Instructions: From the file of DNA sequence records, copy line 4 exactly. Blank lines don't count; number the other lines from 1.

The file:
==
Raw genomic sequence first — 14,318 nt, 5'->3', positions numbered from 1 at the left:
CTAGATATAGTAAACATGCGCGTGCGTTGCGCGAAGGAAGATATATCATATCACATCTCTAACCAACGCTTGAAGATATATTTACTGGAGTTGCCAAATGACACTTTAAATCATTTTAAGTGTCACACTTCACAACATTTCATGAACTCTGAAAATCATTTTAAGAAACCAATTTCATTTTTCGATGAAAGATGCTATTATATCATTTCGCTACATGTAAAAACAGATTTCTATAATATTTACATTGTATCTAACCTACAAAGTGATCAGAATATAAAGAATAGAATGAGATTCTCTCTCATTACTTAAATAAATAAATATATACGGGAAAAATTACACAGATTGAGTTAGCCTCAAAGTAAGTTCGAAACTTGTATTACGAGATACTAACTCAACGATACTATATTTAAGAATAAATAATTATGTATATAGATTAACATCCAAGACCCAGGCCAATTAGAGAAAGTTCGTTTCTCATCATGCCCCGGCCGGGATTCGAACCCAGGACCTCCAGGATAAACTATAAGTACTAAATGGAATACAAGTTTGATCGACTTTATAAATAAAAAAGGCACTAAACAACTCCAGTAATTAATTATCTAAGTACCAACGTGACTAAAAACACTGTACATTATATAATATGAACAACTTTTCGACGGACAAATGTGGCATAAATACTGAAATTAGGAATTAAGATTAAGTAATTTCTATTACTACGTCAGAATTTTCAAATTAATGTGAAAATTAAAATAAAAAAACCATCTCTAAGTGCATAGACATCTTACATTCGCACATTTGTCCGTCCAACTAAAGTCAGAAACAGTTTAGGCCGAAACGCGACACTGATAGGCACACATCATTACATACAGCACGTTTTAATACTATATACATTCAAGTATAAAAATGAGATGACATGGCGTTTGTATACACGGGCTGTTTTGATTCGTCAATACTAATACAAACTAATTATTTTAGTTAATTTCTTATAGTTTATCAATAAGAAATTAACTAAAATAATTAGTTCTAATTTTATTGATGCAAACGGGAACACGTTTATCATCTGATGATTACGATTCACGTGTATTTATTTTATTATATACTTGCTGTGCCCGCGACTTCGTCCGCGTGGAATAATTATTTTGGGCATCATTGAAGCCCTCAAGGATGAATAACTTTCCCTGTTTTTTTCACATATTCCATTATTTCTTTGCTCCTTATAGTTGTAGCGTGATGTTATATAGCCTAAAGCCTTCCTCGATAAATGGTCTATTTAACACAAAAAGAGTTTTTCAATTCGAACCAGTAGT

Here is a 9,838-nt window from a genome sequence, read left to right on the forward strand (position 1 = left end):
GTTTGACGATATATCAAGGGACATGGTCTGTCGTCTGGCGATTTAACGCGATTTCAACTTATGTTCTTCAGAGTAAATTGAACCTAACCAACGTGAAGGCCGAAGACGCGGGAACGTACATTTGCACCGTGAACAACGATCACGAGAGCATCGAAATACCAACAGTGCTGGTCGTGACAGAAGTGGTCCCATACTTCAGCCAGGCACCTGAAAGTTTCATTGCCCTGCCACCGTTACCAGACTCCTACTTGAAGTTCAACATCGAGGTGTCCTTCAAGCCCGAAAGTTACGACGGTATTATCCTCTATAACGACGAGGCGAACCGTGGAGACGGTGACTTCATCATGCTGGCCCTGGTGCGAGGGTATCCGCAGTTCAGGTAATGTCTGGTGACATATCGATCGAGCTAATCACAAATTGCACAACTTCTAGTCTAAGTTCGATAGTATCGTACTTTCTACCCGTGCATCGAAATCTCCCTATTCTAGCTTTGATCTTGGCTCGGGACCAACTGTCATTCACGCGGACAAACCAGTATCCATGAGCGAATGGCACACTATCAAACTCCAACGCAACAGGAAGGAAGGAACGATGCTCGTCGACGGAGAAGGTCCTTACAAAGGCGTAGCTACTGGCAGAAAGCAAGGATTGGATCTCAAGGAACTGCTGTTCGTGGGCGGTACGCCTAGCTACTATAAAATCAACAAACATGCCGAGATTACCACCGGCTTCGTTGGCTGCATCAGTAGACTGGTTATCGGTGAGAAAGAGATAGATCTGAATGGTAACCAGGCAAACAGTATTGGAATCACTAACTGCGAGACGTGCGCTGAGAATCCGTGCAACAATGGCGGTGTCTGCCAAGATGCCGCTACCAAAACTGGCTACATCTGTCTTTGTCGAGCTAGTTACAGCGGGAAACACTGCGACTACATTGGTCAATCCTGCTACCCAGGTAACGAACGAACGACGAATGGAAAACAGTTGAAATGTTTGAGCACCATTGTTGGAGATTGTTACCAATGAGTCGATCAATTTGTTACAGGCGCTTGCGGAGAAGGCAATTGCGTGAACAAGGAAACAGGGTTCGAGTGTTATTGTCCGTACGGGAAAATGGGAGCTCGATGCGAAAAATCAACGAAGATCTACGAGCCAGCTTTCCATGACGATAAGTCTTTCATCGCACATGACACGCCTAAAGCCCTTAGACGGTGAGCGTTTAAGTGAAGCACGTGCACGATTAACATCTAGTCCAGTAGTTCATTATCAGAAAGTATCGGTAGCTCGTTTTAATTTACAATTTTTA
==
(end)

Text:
GTTTGACGATATATCAAGGGACATGGTCTGTCGTCTGGCGATTTAACGCGATTTCAACTTATGTTCTTCAGAGTAAATTGAACCTAACCAACGTGAAGGCCGAAGACGCGGGAACGTACATTTGCACCGTGAACAACGATCACGAGAGCATCGAAATACCAACAGTGCTGGTCGTGACAGAAGTGGTCCCATACTTCAGCCAGGCACCTGAAAGTTTCATTGCCCTGCCACCGTTACCAGACTCCTACTTGAAGTTCAACATCGAGGTGTCCTTCAAGCCCGAAAGTTACGACGGTATTATCCTCTATAACGACGAGGCGAACCGTGGAGACGGTGACTTCATCATGCTGGCCCTGGTGCGAGGGTATCCGCAGTTCAGGTAATGTCTGGTGACATATCGATCGAGCTAATCACAAATTGCACAACTTCTAGTCTAAGTTCGATAGTATCGTACTTTCTACCCGTGCATCGAAATCTCCCTATTCTAGCTTTGATCTTGGCTCGGGACCAACTGTCATTCACGCGGACAAACCAGTATCCATGAGCGAATGGCACACTATCAAACTCCAACGCAACAGGAAGGAAGGAACGATGCTCGTCGACGGAGAAGGTCCTTACAAAGGCGTAGCTACTGGCAGAAAGCAAGGATTGGATCTCAAGGAACTGCTGTTCGTGGGCGGTACGCCTAGCTACTATAAAATCAACAAACATGCCGAGATTACCACCGGCTTCGTTGGCTGCATCAGTAGACTGGTTATCGGTGAGAAAGAGATAGATCTGAATGGTAACCAGGCAAACAGTATTGGAATCACTAACTGCGAGACGTGCGCTGAGAATCCGTGCAACAATGGCGGTGTCTGCCAAGATGCCGCTACCAAAACTGGCTACATCTGTCTTTGTCGAGCTAGTTACAGCGGGAAACACTGCGACTACATTGGTCAATCCTGCTACCCAGGTAACGAACGAACGACGAATGGAAAACAGTTGAAATGTTTGAGCACCATTGTTGGAGATTGTTACCAATGAGTCGATCAATTTGTTACAGGCGCTTGCGGAGAAGGCAATTGCGTGAACAAGGAAACAGGGTTCGAGTGTTATTGTCCGTACGGGAAAATGGGAGCTCGATGCGAAAAATCAACGAAGATCTACGAGCCAGCTTTCCATGACGATAAGTCTTTCATCGCACATGACACGCCTAAAGCCCTTAGACGGTGAGCGTTTAAGTGAAGCACGTGCACGATTAACATCTAGTCCAGTAGTTCATTATCAGAAAGTATCGGTAGCTCGTTTTAATTTACAATTTTTA